Towering Boston snow mound was environmental wake-up call
News outlets from The New York Times to WBUR have been running commentary lamenting the once 75-foot-high garbage-laden snow mound ensconced in Boston's Seaport District since a record 110.6 inches of the white stuff fell here this winter. But Northeastern's Ferdi Hellweger, associate professor of civil and environmental engineering, sees if not a silver lining then at least a crucial lesson in that fallout from the clouds.
"That mound, which contains a lot of contaminants, will drain into Boston Harbor," says Hellweger, who studies microbial-related problems in surface water, including cyanobacteria, which produce neurotoxins that can kill dogs and other animals if ingested. "Now that people see the dirt, they are raising a lot of concerns. But these contaminants—the dirt from the street, the soot from cars—are in the stormwater every time it rains. It's just that now we see them because we are putting them on display."
The soaring stack of ice and debris—everything from manhole covers to half-eaten yogurts to parking meters—has now shrunk to a measly two to four feet, thanks to the recent humidity, the Boston Mayor Martin J. Walsh's press office told us. The removal of an astonishing 276.17 tons of trash as of July 7 hasn't hurt, either.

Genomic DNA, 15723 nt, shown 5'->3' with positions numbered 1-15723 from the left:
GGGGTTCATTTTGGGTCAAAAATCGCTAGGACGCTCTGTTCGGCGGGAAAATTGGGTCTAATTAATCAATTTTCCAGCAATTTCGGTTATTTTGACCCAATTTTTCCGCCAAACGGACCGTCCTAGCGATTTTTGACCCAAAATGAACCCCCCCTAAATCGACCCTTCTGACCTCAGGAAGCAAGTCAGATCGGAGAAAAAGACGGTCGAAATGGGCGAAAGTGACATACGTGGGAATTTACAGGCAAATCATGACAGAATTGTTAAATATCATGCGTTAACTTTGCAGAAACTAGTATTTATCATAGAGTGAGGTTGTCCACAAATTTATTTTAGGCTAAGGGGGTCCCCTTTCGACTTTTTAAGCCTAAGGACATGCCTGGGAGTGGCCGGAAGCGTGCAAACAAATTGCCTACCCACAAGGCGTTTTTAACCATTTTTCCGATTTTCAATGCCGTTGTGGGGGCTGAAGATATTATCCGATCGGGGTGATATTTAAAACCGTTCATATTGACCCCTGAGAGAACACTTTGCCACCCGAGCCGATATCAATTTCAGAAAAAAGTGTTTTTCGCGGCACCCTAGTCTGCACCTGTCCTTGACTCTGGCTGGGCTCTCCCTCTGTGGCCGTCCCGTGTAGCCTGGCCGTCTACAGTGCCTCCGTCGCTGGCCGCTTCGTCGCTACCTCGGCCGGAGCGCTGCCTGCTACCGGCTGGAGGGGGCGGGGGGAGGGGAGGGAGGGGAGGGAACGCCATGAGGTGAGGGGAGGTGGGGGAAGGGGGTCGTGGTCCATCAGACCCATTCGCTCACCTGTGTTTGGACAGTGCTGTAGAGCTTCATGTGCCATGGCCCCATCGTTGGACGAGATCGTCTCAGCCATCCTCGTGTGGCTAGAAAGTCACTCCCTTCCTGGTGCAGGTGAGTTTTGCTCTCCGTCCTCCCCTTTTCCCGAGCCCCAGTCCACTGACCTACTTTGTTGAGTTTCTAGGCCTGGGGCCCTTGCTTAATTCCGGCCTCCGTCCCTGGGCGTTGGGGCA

In fact, all that trash may have hastened the towering tundra's demise, says Hellweger.
"The dirt, the organics, they changed the color of the pile—we are no longer looking at bright-white freshly fallen snow," he says, in perhaps the understatement of the year. And the color, he explains, affects the "albedo"—how the sun reflects off a surface.
"White snow reflects the sunlight, dark snow absorbs the sunlight," he says. The more sunlight-cum-heat absorbed, the faster the melt.
In the end—and Boston, thank goodness, is nearing the end of this story—what many saw as an eyesore is actually an environmental wake-up call. The pollutants from all that gunk—the heavy metals in street dirt, the nutrients, such as phosphorus in organic material—fuel the production of bacterial blooms. "We don't see these contaminants because they get dissolved in the rain and flushed down the drain—out of sight out of mind," says Hellweger. "Finally we get to see what's being washed off our streets."
Provided by Northeastern University